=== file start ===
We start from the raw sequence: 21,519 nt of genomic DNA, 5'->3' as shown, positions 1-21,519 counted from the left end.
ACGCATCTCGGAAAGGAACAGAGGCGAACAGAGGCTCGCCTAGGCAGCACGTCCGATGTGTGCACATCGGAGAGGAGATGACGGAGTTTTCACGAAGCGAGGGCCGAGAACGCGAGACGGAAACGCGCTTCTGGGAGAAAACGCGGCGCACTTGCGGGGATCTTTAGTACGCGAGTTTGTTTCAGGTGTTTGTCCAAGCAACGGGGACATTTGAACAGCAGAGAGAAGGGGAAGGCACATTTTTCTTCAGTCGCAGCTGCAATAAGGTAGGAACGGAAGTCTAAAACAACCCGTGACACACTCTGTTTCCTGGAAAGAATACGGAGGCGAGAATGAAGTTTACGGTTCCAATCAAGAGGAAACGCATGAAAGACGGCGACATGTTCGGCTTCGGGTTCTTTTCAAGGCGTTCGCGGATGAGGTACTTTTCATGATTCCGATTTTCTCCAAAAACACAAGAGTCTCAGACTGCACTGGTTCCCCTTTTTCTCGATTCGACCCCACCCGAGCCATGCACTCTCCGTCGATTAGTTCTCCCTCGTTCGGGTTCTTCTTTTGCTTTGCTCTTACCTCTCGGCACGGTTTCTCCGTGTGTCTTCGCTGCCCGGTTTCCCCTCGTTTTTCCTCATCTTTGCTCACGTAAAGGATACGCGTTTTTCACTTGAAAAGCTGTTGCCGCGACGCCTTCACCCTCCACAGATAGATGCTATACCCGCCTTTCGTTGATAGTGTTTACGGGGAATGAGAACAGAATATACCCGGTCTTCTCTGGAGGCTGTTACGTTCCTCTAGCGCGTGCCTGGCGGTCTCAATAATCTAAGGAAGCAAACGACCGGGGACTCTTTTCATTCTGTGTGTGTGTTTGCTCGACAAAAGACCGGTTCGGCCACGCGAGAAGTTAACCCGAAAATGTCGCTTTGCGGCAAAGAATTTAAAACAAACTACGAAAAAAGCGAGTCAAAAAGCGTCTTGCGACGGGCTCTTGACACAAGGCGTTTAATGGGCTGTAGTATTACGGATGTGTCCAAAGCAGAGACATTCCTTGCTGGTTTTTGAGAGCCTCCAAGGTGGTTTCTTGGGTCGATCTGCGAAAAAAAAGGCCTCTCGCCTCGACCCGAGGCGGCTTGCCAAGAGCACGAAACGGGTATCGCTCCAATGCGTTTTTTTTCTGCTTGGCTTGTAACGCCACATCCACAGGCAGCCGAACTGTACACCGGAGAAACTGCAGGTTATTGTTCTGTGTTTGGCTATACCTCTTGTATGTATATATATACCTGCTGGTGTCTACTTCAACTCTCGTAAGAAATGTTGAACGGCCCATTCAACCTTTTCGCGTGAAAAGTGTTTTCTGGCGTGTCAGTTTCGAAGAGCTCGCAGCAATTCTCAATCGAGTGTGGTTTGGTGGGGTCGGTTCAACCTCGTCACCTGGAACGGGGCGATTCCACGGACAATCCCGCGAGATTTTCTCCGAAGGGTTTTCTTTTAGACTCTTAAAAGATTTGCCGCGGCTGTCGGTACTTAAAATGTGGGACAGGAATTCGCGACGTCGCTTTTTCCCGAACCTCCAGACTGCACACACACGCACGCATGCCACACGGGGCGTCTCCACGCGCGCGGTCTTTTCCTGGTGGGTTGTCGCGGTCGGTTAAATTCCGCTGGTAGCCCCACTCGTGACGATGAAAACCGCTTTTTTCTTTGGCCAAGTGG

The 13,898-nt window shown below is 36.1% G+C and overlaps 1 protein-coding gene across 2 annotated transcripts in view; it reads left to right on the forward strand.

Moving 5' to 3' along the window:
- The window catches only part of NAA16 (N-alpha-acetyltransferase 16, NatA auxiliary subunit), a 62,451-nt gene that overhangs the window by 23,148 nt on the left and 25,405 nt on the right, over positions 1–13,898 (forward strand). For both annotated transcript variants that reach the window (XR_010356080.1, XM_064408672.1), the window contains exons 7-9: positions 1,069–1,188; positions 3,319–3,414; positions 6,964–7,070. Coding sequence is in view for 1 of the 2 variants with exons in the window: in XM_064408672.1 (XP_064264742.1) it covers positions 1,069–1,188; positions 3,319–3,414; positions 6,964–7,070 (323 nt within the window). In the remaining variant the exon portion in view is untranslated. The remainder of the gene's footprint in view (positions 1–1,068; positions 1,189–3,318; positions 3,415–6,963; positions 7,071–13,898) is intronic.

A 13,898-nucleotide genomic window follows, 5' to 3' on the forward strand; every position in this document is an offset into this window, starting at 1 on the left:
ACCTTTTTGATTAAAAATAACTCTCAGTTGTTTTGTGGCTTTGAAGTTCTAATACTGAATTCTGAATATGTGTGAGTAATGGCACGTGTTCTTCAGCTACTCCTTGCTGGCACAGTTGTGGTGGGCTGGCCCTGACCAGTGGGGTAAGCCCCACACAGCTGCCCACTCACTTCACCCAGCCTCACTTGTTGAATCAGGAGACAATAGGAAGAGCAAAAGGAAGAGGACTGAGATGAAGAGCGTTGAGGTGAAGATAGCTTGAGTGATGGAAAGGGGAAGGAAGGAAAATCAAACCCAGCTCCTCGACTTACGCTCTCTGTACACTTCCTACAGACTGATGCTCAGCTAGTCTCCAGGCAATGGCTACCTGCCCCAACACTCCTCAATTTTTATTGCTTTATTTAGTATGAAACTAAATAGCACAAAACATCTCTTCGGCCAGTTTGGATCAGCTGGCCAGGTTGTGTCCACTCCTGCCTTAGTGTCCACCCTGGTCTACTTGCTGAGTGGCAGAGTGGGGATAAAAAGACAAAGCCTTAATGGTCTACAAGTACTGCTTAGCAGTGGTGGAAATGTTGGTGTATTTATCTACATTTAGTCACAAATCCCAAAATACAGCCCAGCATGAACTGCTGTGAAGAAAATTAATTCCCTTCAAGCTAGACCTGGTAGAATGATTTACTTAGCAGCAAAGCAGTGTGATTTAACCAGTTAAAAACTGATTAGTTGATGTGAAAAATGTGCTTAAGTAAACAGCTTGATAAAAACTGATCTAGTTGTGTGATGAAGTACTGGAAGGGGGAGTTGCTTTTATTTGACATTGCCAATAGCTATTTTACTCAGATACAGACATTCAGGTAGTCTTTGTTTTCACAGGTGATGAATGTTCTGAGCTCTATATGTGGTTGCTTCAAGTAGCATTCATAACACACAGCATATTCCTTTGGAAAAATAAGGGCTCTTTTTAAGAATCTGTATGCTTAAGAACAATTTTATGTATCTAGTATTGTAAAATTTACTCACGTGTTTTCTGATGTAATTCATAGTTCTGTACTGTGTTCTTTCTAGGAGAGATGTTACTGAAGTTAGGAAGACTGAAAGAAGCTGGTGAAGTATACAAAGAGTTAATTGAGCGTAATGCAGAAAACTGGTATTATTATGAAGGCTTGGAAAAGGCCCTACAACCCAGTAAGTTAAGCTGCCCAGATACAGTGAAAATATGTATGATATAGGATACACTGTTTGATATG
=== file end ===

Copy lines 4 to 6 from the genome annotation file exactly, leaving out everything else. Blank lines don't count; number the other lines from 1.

Moving 5' to 3' along the window:
- The window catches only part of NAA16 (N-alpha-acetyltransferase 16, NatA auxiliary subunit), a 62,451-nt gene that overhangs the window by 23,148 nt on the left and 25,405 nt on the right, over positions 1–13,898 (forward strand). For both annotated transcript variants that reach the window (XR_010356080.1, XM_064408672.1), the window contains exons 7-9: positions 1,069–1,188; positions 3,319–3,414; positions 6,964–7,070. Coding sequence is in view for 1 of the 2 variants with exons in the window: in XM_064408672.1 (XP_064264742.1) it covers positions 1,069–1,188; positions 3,319–3,414; positions 6,964–7,070 (323 nt within the window). In the remaining variant the exon portion in view is untranslated. The remainder of the gene's footprint in view (positions 1–1,068; positions 1,189–3,318; positions 3,415–6,963; positions 7,071–13,898) is intronic.

A 13,898-nucleotide genomic window follows, 5' to 3' on the forward strand; every position in this document is an offset into this window, starting at 1 on the left: